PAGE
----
Europe horsemeat scandal spreads to Asia
The fallout from Europe's horsemeat scandal has spread far outside the continent, with an imported lasagne brand pulled from shelves in Hong Kong and a new row over the treatment of horses farmed in the Americas.
A host of top players have been caught up in the spiralling scandal including Nestle, the world's biggest food company, top beef producer JBS of Brazil and British supermarket chain Tesco.
Hong Kong authorities ordered ParknShop, one of the biggest supermarket chains in the city, to remove lasagne made by frozen food giant Findus, one of the firms at the centre of the scandal.
The product was imported from Britain and made by French firm Comigel.
Hong Kong's Centre for Food Safety said Wednesday that the item "might be adulterated with horsemeat which has not undergone tests for veterinary drugs".
The chain, owned by tycoon Li Ka-shing, has about 280 stores in Hong Kong and the neighbouring gaming hub of Macau.
In Europe, the Czech Republic became the latest country embroiled in the horsemeat affair, with food inspectors ordering Tesco to withdraw Nowaco brand frozen "beef" lasagne after detecting horsemeat.
The Czech Agriculture and Food Inspection Authority said it had found horse DNA in two samples of the Nowaco meals manufactured by the Tavola company in Luxembourg.
Croatian company Ledo, which imported beef lasagne containing horsemeat into Slovenia, on Wednesday also accused Tavola of being responsible.
Supermarkets in Belgium, Britain, Denmark, Ireland, Finland, France, Austria, Norway, The Netherlands, Germany, Italy, Spain, Portugal, Sweden and Slovenia have all removed meals from shelves.
The Czech authority noted that horsemeat is sold for human consumption in the country, but that if not mentioned on the product label it was misleading to consumers and could lead to a fine of up to three million koruna (118,000 euros, $159,000).
Spanghero, the French firm that sparked the food alert by allegedly passing off 750 tonnes of horsemeat as beef, was on Monday allowed to resume production of minced meat, sausages and ready-to-eat meals.
But the company, whose horsemeat found its way into 4.5 million "beef" products sold across Europe, will no longer be allowed to stock frozen meat.
The firm's sanitary licence was suspended last Thursday after it was accused of passing off huge quantities of mislabelled meat over a period of six months.
Investigators on Wednesday conducted a second day of raids on Spanghero's headquarters in Castelnaudary in southern France, a source close to the probe said, adding they had already seized several documents and copied computer records.
About 60 workers from French company Fraisnor, which produces fresh lasagne, demonstrated on Wednesday in the northern town of Feuchy for state financial aid, saying their sales had dived 70 percent after the scandal.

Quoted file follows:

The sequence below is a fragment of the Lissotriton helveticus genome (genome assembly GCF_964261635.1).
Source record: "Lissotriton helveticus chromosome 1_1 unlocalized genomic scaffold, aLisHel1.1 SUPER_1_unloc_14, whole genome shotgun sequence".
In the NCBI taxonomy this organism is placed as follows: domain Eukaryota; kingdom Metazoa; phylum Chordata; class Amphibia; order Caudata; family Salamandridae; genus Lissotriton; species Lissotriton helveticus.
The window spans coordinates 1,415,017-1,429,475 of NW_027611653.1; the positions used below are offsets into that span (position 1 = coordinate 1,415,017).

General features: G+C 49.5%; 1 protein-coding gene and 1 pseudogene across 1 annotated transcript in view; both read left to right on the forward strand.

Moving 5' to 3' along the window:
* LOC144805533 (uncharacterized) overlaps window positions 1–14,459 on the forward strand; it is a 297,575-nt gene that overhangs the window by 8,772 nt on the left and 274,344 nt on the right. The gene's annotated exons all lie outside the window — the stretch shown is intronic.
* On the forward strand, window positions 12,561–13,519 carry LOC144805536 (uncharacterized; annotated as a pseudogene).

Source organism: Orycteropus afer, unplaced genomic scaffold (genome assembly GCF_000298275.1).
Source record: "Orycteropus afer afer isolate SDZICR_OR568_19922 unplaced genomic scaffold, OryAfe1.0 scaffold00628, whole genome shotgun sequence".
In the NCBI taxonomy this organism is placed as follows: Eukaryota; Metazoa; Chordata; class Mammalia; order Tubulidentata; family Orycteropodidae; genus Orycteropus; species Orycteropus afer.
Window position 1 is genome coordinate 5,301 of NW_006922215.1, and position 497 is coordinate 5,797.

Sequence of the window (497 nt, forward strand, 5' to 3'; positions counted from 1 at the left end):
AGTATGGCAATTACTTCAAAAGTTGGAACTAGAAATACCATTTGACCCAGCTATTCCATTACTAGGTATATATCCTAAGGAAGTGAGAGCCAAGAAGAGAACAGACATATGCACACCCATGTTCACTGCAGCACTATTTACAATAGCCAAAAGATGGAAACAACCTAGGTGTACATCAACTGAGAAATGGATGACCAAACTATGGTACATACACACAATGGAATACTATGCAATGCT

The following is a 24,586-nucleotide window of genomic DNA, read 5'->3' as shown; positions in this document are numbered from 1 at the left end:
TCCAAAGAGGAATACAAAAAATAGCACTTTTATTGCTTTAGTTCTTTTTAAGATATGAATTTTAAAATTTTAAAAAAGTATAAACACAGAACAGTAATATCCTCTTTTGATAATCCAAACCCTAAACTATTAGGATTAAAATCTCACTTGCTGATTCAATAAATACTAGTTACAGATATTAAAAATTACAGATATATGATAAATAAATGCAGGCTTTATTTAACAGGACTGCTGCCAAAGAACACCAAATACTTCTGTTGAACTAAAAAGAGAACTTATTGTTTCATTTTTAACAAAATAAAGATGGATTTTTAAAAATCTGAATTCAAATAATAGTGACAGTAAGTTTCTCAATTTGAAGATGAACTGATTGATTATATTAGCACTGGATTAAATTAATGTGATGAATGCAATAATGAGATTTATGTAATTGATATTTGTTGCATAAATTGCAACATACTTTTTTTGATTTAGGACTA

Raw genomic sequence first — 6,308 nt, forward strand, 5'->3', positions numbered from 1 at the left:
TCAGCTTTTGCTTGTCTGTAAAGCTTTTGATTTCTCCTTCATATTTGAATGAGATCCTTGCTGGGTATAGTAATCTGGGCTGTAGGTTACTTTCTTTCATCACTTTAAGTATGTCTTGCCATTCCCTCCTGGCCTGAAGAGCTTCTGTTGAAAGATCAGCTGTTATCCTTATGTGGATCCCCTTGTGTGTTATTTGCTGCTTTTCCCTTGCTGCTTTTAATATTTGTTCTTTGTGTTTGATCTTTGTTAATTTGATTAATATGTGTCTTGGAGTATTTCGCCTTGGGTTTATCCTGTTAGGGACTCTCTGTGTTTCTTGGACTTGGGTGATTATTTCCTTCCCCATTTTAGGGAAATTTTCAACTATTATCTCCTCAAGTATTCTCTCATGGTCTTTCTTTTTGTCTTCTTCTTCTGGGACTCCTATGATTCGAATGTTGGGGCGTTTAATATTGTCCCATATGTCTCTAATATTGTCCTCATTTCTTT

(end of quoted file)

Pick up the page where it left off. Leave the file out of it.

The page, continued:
The company, which manufactures about 700 tonnes of fresh lasagne a month, is on the point of laying off some of its employees.
Most Swiss supermarkets on Wednesday withdrew horsemeat products from their shelves, not due to the spiralling fake labelling scandal but over allegations of cruel conditions on farms where horses are bred for meat.
German discount chain Lidl told AFP it had removed all horsemeat products from its shelves in Switzerland, while the country's second largest supermarket chain, Coop, said it had withdrawn around 20 horsemeat sausage products.
The move came amid outcry over an investigative consumer show that aired Tuesday evening on Swiss public television, featuring images taken by animal protection activists showing starving and visibly sick and suffering horses on farms in a number of countries that provide meat to Swiss stores.
The Zurich-based Animal Protection Association had sent investigators to large horsemeat producing countries Canada, the United States, Mexico and Argentina to probe how the animals were kept, transported and slaughtered.
"Our investigators found that the horses were bred in conditions that did not meet any of the norms in place in Switzerland and the European Union," project leader Sabrina Gurtner told AFP.
Coop however said it would continue to sell fresh horsemeat, pointing out that it receives 70 percent of that meat from France and the remaining 30 percent from Poland.
Switzerland's largest supermarket chain, Migros, meanwhile said it would not withdraw any horsemeat products, saying it trusted its Canadian supplier.
Dried horsemeat products are widely consumed in Switzerland.
Elsewhere Bolivia's President Evo Morales slammed western fast food as "a threat to humanity" as he accused multinational firms of seeking to block the development of his country's staple food quinoa.
The left-wing Bolivian leader slammed capitalist "fast food" for causing cancer and other diseases, in a speech to the UN General Assembly to launch the commemorative year.
Morales steered clear of the growing horsemeat scandal which European officials have been keen to stress is a labelling issue not a public health issue.